Managers and leaders

I want to share my thoughts on managers and leaders who can’t or won’t manage and or lead. I’ll explain the effect this can have on people, teams and organisations.

TLDR; Managers and leaders who are unable to manage or lead (for lots of reasons) can break delivery, momentum and morale and therefore render people, teams and entire organisations ineffective.

I recently shared my thoughts on measuring effectiveness and how to measure whether you are or aren’t.

Management and leadership

Many years ago, I said management was good leadership.

Whilst I still believe some of it, my experience has grown over the years to understand the differences between both fundamentally.

I now appreciate what makes good managers and leaders. I know what happens when a manager or leader isn’t effective, myself included.

I now have a deeper thread to my thinking.

They’re different.

Let’s break them down into some specifics, so they’re identifiable.


There are critical aspects for management, too. Some look like those of leadership but are very different. They can focus on people, understand them, support them, develop them and get the most out of them.

To do that, you’re looking to use a set of skills like;

  • motivational
  • effective communication
  • confident
  • problem-solver (in anything that crosses your path)
  • responsible
  • empathy
  • commitment
  • delegation
  • build mutual trust


There are vital aspects like creating an inspiring vision of the future, motivating and inspiring people to engage with it, managing its delivery, coaching, and building a team to be more effective in achieving the vision.

To achieve that, you’re looking to use a set of skills like;

  • compassion
  • empathy
  • confidence (you and your team)
  • off the charts communication skills
  • ability to make tough decisions
  • lead by example
  • clarity
  • ability to foster a diverse and creative culture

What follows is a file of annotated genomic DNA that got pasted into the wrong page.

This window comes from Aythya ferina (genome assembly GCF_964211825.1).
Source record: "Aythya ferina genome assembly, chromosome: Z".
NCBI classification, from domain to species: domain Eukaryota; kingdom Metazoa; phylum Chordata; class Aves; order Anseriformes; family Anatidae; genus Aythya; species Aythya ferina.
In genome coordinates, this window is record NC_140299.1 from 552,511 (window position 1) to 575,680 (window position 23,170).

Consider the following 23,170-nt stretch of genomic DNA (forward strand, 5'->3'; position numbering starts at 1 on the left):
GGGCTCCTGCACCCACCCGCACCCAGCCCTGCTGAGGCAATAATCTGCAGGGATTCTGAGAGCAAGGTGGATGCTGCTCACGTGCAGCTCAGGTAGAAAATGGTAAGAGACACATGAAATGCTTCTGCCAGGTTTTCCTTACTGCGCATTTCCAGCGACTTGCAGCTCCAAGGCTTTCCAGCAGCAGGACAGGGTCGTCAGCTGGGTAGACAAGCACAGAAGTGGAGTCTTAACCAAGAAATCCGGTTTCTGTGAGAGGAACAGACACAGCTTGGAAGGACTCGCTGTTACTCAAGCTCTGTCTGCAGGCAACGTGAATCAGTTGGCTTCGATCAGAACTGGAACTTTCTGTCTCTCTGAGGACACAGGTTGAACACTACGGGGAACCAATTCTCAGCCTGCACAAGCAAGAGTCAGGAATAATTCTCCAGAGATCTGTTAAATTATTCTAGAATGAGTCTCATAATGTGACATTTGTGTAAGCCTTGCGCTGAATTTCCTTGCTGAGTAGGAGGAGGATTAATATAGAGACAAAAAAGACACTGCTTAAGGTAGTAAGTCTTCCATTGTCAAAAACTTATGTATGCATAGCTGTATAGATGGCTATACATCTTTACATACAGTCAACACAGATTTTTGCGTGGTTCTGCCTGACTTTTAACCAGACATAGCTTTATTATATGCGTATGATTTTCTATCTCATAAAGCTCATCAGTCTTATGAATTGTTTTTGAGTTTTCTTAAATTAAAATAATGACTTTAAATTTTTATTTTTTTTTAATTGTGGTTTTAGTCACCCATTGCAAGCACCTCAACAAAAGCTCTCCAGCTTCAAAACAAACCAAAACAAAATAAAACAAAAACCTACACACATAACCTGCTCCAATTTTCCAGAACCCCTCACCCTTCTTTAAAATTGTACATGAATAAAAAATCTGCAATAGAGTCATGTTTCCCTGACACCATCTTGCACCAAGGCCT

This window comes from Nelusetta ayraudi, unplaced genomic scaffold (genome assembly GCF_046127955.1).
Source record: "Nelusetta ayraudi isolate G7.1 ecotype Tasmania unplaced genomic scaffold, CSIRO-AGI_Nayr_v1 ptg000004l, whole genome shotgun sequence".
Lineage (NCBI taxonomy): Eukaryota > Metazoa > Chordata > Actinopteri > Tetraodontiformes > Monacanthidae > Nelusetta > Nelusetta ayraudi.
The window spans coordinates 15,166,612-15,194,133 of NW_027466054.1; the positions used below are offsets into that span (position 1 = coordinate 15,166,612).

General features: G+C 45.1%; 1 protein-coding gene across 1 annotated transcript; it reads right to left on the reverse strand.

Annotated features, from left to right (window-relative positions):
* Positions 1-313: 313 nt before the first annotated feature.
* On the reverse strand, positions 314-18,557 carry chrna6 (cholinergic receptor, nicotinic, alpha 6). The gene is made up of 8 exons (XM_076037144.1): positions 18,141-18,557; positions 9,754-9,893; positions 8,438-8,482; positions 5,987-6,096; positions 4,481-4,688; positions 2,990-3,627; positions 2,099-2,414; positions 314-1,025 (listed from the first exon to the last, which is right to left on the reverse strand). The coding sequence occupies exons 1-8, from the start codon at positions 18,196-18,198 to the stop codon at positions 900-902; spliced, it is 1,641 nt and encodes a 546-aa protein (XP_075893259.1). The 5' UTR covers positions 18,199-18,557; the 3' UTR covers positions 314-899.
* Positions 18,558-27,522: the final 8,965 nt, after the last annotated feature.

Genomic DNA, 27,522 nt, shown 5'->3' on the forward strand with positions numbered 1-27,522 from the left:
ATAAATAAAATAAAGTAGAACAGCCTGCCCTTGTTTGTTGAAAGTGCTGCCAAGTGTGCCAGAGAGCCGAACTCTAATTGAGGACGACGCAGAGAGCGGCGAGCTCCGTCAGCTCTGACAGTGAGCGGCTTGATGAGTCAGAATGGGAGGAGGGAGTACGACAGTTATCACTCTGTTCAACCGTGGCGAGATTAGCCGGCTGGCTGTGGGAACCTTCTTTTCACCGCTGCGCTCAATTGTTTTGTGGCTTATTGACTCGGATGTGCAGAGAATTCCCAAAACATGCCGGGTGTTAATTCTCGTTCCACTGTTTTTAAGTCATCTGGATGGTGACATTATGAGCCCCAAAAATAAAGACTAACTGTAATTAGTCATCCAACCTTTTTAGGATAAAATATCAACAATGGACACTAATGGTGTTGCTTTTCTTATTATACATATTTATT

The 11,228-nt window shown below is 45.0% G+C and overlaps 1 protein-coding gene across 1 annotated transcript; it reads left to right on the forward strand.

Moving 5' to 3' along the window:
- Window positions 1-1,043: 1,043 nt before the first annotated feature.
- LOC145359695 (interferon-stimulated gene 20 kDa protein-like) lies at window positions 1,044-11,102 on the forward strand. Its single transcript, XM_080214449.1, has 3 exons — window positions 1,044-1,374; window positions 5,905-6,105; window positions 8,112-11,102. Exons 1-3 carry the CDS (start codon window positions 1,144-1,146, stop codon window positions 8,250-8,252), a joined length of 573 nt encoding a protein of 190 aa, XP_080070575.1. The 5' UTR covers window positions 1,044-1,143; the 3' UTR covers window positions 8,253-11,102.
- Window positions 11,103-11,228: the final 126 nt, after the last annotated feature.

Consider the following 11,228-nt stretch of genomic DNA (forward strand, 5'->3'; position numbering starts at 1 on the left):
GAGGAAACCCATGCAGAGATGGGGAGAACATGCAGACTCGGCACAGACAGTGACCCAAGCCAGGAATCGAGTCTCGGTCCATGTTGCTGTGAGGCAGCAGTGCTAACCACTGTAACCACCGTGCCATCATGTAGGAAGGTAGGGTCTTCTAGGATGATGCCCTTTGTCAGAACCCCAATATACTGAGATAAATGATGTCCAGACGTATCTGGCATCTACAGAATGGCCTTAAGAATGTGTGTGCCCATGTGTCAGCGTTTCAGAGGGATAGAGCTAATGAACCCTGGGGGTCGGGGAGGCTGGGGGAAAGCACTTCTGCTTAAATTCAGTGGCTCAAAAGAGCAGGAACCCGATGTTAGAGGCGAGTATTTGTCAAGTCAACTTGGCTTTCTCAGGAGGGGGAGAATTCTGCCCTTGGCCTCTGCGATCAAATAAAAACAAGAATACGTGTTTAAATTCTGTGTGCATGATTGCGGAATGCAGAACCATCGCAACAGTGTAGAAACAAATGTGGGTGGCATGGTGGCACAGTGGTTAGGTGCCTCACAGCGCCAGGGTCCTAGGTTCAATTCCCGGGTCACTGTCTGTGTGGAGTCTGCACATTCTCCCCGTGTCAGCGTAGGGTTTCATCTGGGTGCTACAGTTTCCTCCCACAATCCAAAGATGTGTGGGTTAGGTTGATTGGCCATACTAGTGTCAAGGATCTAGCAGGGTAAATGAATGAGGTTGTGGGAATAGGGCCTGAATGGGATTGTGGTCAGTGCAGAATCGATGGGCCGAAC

• serve a purpose greater than themselves
  • strategic thinking and decision making

Managers manage, and leaders lead, right?

Managers and leaders sit at various levels within an organisation, from entry-level to CEO and Chairmanship, and titles and positions predicate the expectation that managers manage and leaders lead.

The predication is there, but the reality of life on the ground is very different. There are far fewer managers that manage and leaders that lead.

In my mind, there are a few causes to that happening;

  • an incorrect expectation that ‘everyone’ is a manager/leader based on a rank system
  • moving into a position folks aren’t ready for
  • training, or lack thereof
  • modelled behaviours

You can see how they can intertwine into chaos. It certainly doesn’t set up an individual or an organisation for success.


The person ultimately accountable for the health of their organisation is the person at the very top, the leader of leaders.

They’re accountable for providing a functioning environment to have delivery, momentum and morale.

They decide on the mission and vision, communicate it and delegate accountability to other leaders and managers to move towards it.

They hire the leadership team (sometimes called C-Suite). They set the standards and expectations and ensure they are empowered to do their role.

The functioning environment will happen or not because of them.

They are the example of managers and leaders to the rest of the organisation.

They are accountable.

When the thread breaks

My working assumption is that 80% of people reading this have never had any form of management or leadership training.

Another assumption is that if you’re one of the 80%, it’s likely you’ve not been in a position to either understand the skills needed or been able to put them into practice.

I believe this is where the problem lies, especially in large organisations.

If managers and leaders are ineffective because they either can’t or won’t do management or leadership, it hinders the whole organisation.

In large organisations, this can go unnoticed and can often lead to those with higher expectations leaving to find better managers, leaders and culture elsewhere.

Where do you fit?

It will take some reflection.

You may be an established leader of leaders or a new manager who hasn’t done management before.

You may be in a position where you’re trying to build a functioning environment or effective team, and you can’t seem to make it happen and need support guidance or support, or you’re stuck, you’ve gotten so far, you won’t do anything else, you’re frozen.